Before the pandemic, the couple liked to host guests and have parties ranging from game night to national margarita day.


“You could count on us for fun — COVID stopped all of that,” they said, adding that reimagined date night and get-togethers now involve lots of movie nights and fancy dinners in the home. “We both enjoy cooking and are decent cooks. So, switching things up and making a fancy meal on a Tuesday is a fun way to break up the monotony during the week. We also start and complete new TV series together which is a nice way to connect with one another that’s less of a fuss.”


They said that spending so much time together at home has been fine overall.


“We know how to be alone together which we think is very important when living together. We also enjoy similar movies and TV shows so that helps when it comes to figure out what we want to binge next,” the couple said. “It is important to be friends with your partner and that has made it a bit easier to spend so much time together.”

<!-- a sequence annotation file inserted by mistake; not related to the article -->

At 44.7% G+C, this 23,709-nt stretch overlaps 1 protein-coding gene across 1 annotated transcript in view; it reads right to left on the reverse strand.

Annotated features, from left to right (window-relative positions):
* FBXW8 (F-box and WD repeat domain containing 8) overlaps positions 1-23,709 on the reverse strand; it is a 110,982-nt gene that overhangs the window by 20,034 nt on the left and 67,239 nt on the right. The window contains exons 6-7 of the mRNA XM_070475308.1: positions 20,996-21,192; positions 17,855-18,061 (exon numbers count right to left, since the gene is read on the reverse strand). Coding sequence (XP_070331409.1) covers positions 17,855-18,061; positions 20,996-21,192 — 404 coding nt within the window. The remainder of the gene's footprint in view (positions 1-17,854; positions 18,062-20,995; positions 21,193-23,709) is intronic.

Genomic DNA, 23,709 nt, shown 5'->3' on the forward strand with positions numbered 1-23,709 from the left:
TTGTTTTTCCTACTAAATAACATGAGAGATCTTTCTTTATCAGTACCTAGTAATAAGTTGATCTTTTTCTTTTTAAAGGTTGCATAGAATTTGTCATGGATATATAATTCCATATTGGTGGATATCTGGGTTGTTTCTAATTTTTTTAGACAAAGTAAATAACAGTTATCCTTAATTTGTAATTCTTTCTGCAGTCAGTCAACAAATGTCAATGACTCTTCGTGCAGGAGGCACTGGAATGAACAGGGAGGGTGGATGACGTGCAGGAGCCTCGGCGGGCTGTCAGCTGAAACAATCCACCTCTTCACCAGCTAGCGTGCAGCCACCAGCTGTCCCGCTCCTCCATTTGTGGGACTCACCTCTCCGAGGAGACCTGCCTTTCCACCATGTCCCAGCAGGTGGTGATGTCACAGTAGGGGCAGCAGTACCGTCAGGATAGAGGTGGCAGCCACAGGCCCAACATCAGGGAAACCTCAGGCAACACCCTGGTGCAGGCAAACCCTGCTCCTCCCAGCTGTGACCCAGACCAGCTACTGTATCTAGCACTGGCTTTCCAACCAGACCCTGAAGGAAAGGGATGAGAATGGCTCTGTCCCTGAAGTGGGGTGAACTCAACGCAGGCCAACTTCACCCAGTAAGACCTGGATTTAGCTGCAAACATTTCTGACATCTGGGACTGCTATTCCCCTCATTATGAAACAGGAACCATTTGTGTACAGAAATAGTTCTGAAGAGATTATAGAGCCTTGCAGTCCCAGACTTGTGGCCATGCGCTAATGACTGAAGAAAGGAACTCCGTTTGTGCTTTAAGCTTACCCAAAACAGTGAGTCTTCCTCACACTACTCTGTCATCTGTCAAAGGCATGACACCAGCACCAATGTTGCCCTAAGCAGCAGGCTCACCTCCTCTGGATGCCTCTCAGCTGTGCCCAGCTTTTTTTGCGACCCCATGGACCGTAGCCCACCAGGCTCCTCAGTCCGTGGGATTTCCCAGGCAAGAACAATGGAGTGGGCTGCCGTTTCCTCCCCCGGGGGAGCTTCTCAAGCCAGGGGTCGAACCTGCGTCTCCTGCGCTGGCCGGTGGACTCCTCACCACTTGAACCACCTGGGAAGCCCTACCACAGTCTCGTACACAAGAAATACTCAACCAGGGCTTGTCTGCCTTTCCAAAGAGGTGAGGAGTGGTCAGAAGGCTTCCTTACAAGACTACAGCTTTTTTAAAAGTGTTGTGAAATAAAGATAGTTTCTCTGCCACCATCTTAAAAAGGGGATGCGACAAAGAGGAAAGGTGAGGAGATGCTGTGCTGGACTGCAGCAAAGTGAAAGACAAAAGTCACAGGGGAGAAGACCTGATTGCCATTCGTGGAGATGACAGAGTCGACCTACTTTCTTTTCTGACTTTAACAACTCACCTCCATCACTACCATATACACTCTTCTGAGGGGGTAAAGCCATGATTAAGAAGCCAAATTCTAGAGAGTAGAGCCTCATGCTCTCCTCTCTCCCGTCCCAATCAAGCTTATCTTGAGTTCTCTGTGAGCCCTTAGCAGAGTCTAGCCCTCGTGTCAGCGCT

They make each other a priority despite circumstances and make dating and learning more about one another a key part of their relationship.


“Doing something you both can interact with and learn new things about each other is a great way to provide a new spark,” Onwenu said.


They both added that regardless of the circumstances that have been handed to us generationally, Black love wins, and that is why they celebrate it in their own relationship.


“We have been able to find ways to amplify and celebrate the love we have for one another. When all else fails, or even a pandemic occurs, love prevails. It gives us promise, provides hope and fulfills dreams,” they said.